Valverde S.,University of Girona | Oliver A.,University of Girona | Diez Y.,University of Girona | Cabezas M.,University of Barcelona | And 4 more authors.
American Journal of Neuroradiology | Year: 2015

BACKGROUND AND PURPOSE: The accuracy of automatic tissue segmentation methods can be affected by the presence of hypointense white matter lesions during the tissue segmentation process. Our aim was to evaluate the impact of MS white matter lesions on the brain tissue measurements of 6 well-known segmentation techniques. These include straightforward techniques such as Artificial Neural Network and fuzzy C-means as well as more advanced techniques such as the Fuzzy And Noise Tolerant Adaptive Segmentation Method, fMRI of the Brain Automated Segmentation Tool, SPM5, and SPM8. MATERIALS AND METHODS: Thirty T1-weighted images from patients with MS from 3 different scanners were segmented twice, first including white matter lesions and then masking the lesions before segmentation and relabeling as WM afterward. The differences in total tissue volume and tissue volume outside the lesion regions were computed between the images by using the 2 methodologies. RESULTS: Total gray matter volume was overestimated by all methods when lesion volume increased. The tissue volume outside the lesion regions was also affected by white matter lesions with differences up to 20 cm3 on images with a high lesion load (≈50 cm3). SPM8 and Fuzzy And Noise Tolerant Adaptive Segmentation Method were the methods less influenced by white matter lesions, whereas the effect of white matter lesions was more prominent on fuzzy C-means and the fMRI of the Brain Automated Segmentation Tool. CONCLUSIONS: Although lesions were removed after segmentation to avoid their impact on tissue segmentation, the methods still overestimated GM tissue in most cases. This finding is especially relevant because on images with high lesion load, this bias will most likely distort actual tissue atrophy measurements. Source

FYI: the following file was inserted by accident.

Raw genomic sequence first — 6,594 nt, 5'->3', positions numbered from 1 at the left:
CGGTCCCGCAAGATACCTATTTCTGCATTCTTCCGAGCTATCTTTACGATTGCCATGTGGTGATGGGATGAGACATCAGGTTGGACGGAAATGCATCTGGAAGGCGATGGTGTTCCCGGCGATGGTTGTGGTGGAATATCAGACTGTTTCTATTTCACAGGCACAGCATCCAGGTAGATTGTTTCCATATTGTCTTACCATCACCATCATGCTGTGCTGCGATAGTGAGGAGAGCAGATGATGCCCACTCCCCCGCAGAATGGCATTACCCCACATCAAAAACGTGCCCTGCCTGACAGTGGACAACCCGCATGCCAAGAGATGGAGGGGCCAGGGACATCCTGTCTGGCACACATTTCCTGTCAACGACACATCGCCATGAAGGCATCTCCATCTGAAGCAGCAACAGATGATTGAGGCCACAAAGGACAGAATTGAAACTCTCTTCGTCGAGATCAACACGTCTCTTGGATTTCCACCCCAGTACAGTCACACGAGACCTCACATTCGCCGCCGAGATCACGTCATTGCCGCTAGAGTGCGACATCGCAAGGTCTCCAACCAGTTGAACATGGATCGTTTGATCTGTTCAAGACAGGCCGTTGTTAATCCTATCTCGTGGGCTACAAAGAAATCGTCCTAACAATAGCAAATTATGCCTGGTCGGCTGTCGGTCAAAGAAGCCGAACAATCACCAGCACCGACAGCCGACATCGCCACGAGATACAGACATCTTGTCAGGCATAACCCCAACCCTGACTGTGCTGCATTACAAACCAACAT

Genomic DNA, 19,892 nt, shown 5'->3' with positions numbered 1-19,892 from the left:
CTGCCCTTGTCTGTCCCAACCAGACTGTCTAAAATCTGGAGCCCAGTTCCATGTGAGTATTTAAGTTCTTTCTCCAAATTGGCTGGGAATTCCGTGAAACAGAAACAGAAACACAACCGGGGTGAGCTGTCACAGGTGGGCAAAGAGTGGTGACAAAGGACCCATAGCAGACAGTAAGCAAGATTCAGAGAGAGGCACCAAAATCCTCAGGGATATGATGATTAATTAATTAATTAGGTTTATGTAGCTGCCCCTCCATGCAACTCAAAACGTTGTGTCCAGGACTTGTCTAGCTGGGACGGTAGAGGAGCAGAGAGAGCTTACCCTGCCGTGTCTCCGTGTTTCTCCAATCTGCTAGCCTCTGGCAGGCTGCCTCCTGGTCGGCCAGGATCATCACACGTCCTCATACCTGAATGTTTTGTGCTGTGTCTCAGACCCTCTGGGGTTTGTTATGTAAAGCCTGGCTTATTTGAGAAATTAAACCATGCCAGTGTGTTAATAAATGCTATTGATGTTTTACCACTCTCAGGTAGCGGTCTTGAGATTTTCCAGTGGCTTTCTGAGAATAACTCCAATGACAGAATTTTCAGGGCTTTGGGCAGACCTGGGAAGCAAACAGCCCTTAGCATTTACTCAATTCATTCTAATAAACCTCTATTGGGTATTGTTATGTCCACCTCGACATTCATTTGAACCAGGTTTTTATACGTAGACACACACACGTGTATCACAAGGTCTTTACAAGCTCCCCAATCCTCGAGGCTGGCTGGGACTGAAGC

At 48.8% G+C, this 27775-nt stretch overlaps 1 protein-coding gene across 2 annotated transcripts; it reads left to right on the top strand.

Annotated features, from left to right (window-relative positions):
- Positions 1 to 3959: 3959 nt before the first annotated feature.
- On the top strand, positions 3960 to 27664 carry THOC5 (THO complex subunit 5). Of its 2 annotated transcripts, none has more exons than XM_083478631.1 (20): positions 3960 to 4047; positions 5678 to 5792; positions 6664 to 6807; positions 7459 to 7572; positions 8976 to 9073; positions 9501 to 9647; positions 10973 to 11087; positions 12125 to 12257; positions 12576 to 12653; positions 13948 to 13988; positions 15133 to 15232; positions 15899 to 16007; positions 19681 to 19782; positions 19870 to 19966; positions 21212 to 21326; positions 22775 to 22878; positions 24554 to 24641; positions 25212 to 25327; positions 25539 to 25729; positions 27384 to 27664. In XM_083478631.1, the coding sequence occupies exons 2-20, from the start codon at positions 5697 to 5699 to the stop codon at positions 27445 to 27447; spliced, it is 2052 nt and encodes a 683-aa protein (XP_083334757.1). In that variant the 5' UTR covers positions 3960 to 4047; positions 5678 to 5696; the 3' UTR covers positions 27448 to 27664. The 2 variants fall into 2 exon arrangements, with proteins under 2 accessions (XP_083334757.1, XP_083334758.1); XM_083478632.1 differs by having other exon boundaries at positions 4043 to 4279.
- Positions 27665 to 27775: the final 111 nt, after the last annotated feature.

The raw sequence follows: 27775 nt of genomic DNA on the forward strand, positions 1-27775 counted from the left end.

Roura E.,University of Girona | Oliver A.,University of Girona | Cabezas M.,University of Girona | Vilanova J.C.,Girona Magnetic Resonance Center | And 3 more authors.
Computer Methods and Programs in Biomedicine | Year: 2014

Brain extraction, also known as skull stripping, is one of the most important preprocessing steps for many automatic brain image analysis. In this paper we present a new approach called Multispectral Adaptive Region Growing Algorithm (MARGA) to perform the skull stripping process. MARGA is based on a region growing (RG) algorithm which uses the complementary information provided by conventional magnetic resonance images (MRI) such as T1-weighted and T2-weighted to perform the brain segmentation. MARGA can be seen as an extension of the skull stripping method proposed by Park and Lee (2009) [1], enabling their use in both axial views and low quality images. Following the same idea, we first obtain seed regions that are then spread using a 2D RG algorithm which behaves differently in specific zones of the brain. This adaptation allows to deal with the fact that middle MRI slices have better image contrast between the brain and non-brain regions than superior and inferior brain slices where the contrast is smaller. MARGA is validated using three different databases: 10 simulated brains from the BrainWeb database; 2 data sets from the National Alliance for Medical Image Computing (NAMIC) database, the first one consisting in 10 normal brains and 10 brains of schizophrenic patients acquired with a 3. T GE scanner, and the second one consisting in 5 brains from lupus patients acquired with a 3. T Siemens scanner; and 10 brains of multiple sclerosis patients acquired with a 1.5. T scanner. We have qualitatively and quantitatively compared MARGA with the well-known Brain Extraction Tool (BET), Brain Surface Extractor (BSE) and Statistical Parametric Mapping (SPM) approaches. The obtained results demonstrate the validity of MARGA, outperforming the results of those standard techniques. © 2013 Elsevier Ireland Ltd. Source